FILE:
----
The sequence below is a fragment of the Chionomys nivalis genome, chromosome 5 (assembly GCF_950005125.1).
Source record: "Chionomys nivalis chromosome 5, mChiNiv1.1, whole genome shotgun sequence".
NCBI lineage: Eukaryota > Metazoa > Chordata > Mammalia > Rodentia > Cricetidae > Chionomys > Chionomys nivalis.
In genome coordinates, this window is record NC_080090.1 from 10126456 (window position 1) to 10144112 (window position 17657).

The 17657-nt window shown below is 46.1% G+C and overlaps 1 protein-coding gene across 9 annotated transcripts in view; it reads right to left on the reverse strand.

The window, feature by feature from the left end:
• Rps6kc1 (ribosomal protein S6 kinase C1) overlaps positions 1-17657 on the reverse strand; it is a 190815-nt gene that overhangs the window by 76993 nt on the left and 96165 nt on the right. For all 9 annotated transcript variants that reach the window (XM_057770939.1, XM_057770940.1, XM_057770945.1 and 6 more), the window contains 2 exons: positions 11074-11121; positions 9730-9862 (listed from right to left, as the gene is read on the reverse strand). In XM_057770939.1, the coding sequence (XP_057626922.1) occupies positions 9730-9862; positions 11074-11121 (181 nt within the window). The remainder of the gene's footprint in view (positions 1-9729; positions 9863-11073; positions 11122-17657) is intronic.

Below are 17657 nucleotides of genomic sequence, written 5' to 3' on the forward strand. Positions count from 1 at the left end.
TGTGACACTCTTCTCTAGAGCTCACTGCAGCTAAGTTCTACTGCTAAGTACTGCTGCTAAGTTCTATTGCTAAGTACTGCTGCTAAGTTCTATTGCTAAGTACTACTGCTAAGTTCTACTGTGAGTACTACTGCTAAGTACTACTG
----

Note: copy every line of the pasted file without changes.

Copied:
The sequence below is a fragment of the Chionomys nivalis genome, chromosome 5 (assembly GCF_950005125.1).
Source record: "Chionomys nivalis chromosome 5, mChiNiv1.1, whole genome shotgun sequence".
NCBI lineage: Eukaryota > Metazoa > Chordata > Mammalia > Rodentia > Cricetidae > Chionomys > Chionomys nivalis.
In genome coordinates, this window is record NC_080090.1 from 10126456 (window position 1) to 10144112 (window position 17657).

The 17657-nt window shown below is 46.1% G+C and overlaps 1 protein-coding gene across 9 annotated transcripts in view; it reads right to left on the reverse strand.

The window, feature by feature from the left end:
• Rps6kc1 (ribosomal protein S6 kinase C1) overlaps positions 1-17657 on the reverse strand; it is a 190815-nt gene that overhangs the window by 76993 nt on the left and 96165 nt on the right. For all 9 annotated transcript variants that reach the window (XM_057770939.1, XM_057770940.1, XM_057770945.1 and 6 more), the window contains 2 exons: positions 11074-11121; positions 9730-9862 (listed from right to left, as the gene is read on the reverse strand). In XM_057770939.1, the coding sequence (XP_057626922.1) occupies positions 9730-9862; positions 11074-11121 (181 nt within the window). The remainder of the gene's footprint in view (positions 1-9729; positions 9863-11073; positions 11122-17657) is intronic.

Below are 17657 nucleotides of genomic sequence, written 5' to 3' on the forward strand. Positions count from 1 at the left end.
TGTGACACTCTTCTCTAGAGCTCACTGCAGCTAAGTTCTACTGCTAAGTACTGCTGCTAAGTTCTATTGCTAAGTACTGCTGCTAAGTTCTATTGCTAAGTACTACTGCTAAGTTCTACTGTGAGTACTACTGCTAAGTACTACTG